News leaks whether by bureaucrats, ministers or party leaders led to a trackdown with serious consequences. Seasoned bureaucrats avoided being seen talking to reporters and a minister, faced with a grim situation, lost control of his bladder movement, that too in a cabinet meeting.
During the 2002 communal riots that followed the Godhra train carnage, Modi had found considerable support from the vernacular media while the English media found itself labelled as the villain of the piece. Soon after, the Gujarati papers also fell out of Modi’s favour. In the meantime, Modi embarked on his statewide Gaurav Yatra with a one- point agenda of establishing a direct rapport with the majority community, mindless of the disconnect it would cause with the minority (in any case, they would not vote him). The strategy paid off and Modi won the 2002 Assembly elections with a massive majority. He never looked back thereafter, though the tiger changed his stripes in the interregnum to become the king of the jungle, responsible for the welfare of all his subjects.
Modi’s Gaurav Yatra and the stunning results achieved in the 2002 Assembly polls were crucial in framing his future media strategy. He realized that the best way was to reach out straight to the masses, by-passing the established media, whose peak- hostility had also failed to dent the 2002 results. On the contrary, the results proved the media’s virtual irrelevance. Modi realized early in his official career that the more you wallop it, the more it follows you.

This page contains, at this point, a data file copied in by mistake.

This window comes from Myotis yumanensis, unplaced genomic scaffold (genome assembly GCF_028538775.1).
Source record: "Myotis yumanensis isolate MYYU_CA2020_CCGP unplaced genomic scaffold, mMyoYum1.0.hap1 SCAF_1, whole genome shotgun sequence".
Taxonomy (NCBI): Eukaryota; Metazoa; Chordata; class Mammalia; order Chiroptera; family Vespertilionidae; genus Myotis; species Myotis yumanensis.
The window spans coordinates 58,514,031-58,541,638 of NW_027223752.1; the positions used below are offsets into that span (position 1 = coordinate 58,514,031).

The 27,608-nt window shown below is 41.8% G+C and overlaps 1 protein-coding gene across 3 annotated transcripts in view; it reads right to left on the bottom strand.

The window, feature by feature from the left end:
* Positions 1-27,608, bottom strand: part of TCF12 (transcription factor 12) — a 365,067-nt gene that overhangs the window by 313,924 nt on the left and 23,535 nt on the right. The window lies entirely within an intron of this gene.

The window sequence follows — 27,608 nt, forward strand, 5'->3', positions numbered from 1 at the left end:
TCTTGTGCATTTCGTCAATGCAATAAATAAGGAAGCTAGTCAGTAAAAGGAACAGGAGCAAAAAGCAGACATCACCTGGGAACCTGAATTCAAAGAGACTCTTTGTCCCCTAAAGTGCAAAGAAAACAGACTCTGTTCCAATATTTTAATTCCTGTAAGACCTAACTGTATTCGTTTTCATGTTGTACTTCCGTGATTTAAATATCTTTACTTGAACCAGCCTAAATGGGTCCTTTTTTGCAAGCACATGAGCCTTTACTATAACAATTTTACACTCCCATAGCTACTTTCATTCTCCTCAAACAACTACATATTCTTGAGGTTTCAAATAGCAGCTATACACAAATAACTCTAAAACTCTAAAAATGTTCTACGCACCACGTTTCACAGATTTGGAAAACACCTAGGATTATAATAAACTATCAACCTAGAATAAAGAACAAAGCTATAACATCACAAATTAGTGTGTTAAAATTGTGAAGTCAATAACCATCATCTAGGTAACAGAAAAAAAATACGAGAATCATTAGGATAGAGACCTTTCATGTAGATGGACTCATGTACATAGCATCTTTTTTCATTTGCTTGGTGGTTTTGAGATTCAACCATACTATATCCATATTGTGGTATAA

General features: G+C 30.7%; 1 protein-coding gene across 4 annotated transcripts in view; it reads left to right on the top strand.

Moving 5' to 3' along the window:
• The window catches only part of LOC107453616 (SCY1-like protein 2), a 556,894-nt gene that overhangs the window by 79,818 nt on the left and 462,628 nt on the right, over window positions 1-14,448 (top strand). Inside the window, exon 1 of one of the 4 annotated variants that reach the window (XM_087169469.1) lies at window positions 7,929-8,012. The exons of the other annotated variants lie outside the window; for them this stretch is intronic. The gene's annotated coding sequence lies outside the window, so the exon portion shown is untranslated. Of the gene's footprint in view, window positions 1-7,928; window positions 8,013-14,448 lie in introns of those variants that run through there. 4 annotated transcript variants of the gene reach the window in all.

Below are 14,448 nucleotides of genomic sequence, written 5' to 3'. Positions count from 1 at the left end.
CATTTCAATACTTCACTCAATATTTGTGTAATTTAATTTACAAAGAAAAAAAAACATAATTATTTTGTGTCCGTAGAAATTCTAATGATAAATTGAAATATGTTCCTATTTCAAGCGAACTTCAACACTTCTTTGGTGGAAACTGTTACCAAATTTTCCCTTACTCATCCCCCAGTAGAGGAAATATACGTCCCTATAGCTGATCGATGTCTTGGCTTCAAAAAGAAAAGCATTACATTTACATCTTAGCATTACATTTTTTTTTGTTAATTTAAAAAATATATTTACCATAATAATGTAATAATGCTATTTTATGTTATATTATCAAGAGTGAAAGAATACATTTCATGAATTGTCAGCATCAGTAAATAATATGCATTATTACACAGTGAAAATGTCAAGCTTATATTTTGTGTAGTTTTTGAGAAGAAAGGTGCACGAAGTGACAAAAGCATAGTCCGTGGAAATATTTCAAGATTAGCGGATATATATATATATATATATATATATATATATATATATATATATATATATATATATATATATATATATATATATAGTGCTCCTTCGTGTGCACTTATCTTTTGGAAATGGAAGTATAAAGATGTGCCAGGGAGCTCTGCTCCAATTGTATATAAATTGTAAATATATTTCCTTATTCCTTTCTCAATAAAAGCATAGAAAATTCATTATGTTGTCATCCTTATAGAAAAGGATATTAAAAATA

It was in pursuit of his ‘direct rapport with the masses’ policy that he set up an audio-visual unit within the government which produced regular CDs of the CM's programmes that were shown by local cable networks of the time in rural areas, towns and cities once in the afternoon-time when womenfolk get free in the villages and once in the evening. A local sub-inspector was all that was required for compliance. The 7 PM news bulletin in local TV channels was preceded by a 15- minute spot of government news which had been brought over. High profile government functions were held with full page, nationwide advertising. The sate, for all the 12 years under Modi, projected only one face across the media.
Thus it is that Delhi is just an immensely improved, vastly more resourceful, more compliant replay of Gujarat. Modi is sharpening the powerful tools of mass reach that are at his beck and call— Doordarshan and All India Radio. Trust him to transform both, to deliver exactly what he wants. His ministers and his bureaucrats have been force-fed the golden value of silence and most have learned it better than those of their ilk did in Mrs. Indira Gandhi’s time. Like in Gujarat, so in Delhi, only one name rises head and shoulders above the rest.
Watch any news channel, read any newspaper including the economic and financial dailies , it is the same story. What Gujarat did yesterday, Delhi wants to do today— and tomorrow.
And the best of them all keep coming back for inspiration to Modiland regularly!